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Front Crawl Swimming Technique

Sheetal Mandora Aug 22, 2020
Call it front crawl, forward crawl, Australian crawl, or American crawl, with practice you too can master the technique. Read on to learn how this technique should be performed properly.
Performing the front crawl provides a swimmer much more flexibility in the arms. This swimming technique was first seen in a competition in London, around 1844, by South American swimmers who had defeated the British breaststroke swimmers.
Officially considered to be the fastest stroke in swimming, the front crawl technique is a favorite among many professional swimmers in competitions. Although, this technique may seem tough, but with constant practice, you too can master it.

Learn Proper Technique

Learning the technique will not only make you a fast swimmer, but also give you a non-impact aerobic workout.

Positioning Your Body

  • Your entire body should be aerodynamic and as flat as possible. Keeping in close to the water surface and the head aligned with the body.
  • The water surface (waterline) should be around the hairline, while keeping your eyes forward and down. If the entire positioning is messed up, as in, the head is raised, this will make the hips and legs to go under the water surface.
  • On the other hand, if the head is dipped too low, this will make the legs to raise. All you will be doing is kick them in the air without any advantage of speed or distance and increase the frontal resistance.
  • Along with the hips, legs, and head, your shoulders will also stay at the water surface. Roll then in synchronized formation with your arms.
  • Also, the hips will roll in synchronized formation with the stroke.


  • Alter both legs by moving them up and down as you push forcefully. The legs need to provide a long and fast kicking movement, which makes sure that the entire leg is moving up and down for the stroke.
  • For the downward kick, your top leg will go down, beginning from the hip, using your thigh muscles to make your leg straight at the knee.
  • As one stroke finishes, your foot will be extended to let it bear upon the water. Once you bring the leg up, the sole of your foot and the back of that leg will press itself upwards and backwards against the water.
  • For the upward kick, your leg will slow down and stop the pushing as it breaks the surface of the water. Your toes will be pointing and the ankles will get a second to relax.


  • Alternating arm movements is the key to gain power and speed. First one is the catch―your hand will reach forward under the water.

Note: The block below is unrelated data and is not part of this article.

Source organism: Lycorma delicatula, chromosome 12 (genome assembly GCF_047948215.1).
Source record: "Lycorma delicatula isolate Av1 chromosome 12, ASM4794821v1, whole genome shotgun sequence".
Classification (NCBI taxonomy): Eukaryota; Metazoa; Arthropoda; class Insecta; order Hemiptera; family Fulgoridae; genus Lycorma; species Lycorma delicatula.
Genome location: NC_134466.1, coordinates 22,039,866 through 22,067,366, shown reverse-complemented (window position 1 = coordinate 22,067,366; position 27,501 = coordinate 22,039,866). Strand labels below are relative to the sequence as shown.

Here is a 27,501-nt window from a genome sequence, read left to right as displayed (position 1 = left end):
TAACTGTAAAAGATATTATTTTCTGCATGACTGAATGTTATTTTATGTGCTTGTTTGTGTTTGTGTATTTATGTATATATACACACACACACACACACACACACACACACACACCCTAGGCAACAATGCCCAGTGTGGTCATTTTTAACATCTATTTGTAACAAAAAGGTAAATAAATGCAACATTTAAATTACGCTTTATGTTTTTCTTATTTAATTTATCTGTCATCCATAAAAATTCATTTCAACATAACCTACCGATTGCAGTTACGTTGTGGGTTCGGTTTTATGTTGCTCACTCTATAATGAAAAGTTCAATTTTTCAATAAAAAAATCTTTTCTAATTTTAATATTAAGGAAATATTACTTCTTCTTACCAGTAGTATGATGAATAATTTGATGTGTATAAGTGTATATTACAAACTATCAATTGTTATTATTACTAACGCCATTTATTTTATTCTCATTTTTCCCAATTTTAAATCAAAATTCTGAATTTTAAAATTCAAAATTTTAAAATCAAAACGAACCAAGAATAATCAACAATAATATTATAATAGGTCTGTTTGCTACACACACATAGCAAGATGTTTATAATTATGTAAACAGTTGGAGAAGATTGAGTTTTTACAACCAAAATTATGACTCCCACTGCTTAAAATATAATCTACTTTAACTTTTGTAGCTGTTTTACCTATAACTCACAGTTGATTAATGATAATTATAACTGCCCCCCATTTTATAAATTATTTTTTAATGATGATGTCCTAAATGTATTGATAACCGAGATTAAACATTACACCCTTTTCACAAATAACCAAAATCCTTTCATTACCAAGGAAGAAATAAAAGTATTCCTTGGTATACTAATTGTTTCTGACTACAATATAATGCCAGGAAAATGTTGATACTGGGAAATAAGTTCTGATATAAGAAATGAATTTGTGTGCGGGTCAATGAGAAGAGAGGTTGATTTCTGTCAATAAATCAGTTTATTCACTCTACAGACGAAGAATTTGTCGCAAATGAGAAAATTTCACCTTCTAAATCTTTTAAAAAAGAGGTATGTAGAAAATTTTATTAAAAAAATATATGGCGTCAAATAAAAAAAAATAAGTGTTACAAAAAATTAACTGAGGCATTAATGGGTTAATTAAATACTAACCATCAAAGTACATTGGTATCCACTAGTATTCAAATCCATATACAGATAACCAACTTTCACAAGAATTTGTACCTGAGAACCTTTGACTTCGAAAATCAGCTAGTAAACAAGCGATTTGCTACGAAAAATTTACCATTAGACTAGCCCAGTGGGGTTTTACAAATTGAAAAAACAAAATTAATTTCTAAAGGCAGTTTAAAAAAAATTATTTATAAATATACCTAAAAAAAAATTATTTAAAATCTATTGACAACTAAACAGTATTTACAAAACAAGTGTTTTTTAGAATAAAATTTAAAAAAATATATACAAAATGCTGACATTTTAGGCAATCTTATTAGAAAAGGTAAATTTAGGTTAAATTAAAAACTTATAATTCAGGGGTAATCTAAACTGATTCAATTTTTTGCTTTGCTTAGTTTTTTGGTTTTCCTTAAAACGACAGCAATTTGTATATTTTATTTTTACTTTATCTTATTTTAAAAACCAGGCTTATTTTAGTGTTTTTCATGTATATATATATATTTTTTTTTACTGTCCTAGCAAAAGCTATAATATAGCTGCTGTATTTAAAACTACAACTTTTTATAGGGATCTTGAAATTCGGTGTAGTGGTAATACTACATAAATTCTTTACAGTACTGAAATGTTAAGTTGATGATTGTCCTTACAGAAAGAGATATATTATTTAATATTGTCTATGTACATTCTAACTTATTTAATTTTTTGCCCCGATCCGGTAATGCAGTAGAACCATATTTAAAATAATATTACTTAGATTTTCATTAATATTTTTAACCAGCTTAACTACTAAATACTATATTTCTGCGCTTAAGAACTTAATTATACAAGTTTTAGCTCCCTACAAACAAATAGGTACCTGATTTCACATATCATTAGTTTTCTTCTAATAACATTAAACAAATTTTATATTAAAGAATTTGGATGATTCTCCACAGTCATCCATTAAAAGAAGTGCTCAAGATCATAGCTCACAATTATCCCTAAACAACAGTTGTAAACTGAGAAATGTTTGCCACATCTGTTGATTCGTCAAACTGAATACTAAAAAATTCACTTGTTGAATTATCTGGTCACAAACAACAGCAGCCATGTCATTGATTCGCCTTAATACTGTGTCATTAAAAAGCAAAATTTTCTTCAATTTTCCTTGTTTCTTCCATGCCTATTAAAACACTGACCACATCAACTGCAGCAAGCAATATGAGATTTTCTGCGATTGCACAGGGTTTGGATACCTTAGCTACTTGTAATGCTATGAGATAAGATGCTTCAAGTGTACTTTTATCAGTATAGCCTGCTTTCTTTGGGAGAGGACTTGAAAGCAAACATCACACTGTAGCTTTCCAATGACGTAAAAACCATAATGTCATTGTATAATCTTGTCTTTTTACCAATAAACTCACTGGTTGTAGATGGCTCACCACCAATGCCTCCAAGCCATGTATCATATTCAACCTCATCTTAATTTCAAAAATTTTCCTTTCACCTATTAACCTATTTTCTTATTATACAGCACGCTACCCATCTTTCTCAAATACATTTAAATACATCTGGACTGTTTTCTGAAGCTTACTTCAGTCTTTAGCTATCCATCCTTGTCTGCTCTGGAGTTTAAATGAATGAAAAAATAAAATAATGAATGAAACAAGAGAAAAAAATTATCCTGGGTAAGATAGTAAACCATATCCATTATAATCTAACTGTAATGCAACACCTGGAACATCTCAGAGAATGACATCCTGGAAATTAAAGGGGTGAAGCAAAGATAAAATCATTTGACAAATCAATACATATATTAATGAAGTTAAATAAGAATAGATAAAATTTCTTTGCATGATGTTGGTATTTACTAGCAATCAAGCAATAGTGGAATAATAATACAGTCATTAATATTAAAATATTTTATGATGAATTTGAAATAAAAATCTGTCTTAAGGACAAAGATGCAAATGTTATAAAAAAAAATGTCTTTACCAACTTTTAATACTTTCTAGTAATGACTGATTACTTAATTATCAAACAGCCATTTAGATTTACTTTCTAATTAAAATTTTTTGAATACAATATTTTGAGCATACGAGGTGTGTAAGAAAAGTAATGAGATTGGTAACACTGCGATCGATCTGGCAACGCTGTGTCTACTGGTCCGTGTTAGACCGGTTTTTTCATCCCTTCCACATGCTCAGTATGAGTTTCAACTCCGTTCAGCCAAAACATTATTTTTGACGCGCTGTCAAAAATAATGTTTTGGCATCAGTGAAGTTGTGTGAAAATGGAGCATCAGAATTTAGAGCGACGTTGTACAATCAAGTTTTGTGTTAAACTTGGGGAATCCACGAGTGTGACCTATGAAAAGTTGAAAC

• Try not to overstretch the hand as you do this. Your arm will fully extend itself as it breaks through the surface of the water.
  • Second one is the propulsive phase―your hand will sweep itself through the water going down, in-sweep, and then back up. Keep your elbow high when the hand is down and going through the in-sweep. Pull on your hand as it reaches the thigh and bring it up to the water surface.
  • Third one is the recovery phase―this is the time when your elbow will bend (coming out first) as your hand tries to exit the water. Your hand and fingers will exit the water and automatically form a straight line similar to your body on the surface. Again the elbow will bent and held high as the arm gets a second to relax.


  • As you inhale, your head will turn to the side. Once your arm does the in-sweep, your head will turn at the end of it, just enough so that you can inhale.
  • Your head will come back in the water once one arm comes over the water surface and the other one goes inside. The breathing pattern can be either bilateral where you alternate the sides after every 1 ½ stroke, or it can be unilateral, where you breathe from the same side.
To master the technique, you need to understand the timing and coordination of the entire stroke. As your arms provide you with continuous power and propelling movement, and the legs alternatively kicking, with determination and will, you can definitely learn the fastest swimming style. Get an experienced coach on-board and begin your training.
Disclaimer: Always consult a professional before starting any program in order to reduce the risk of injury.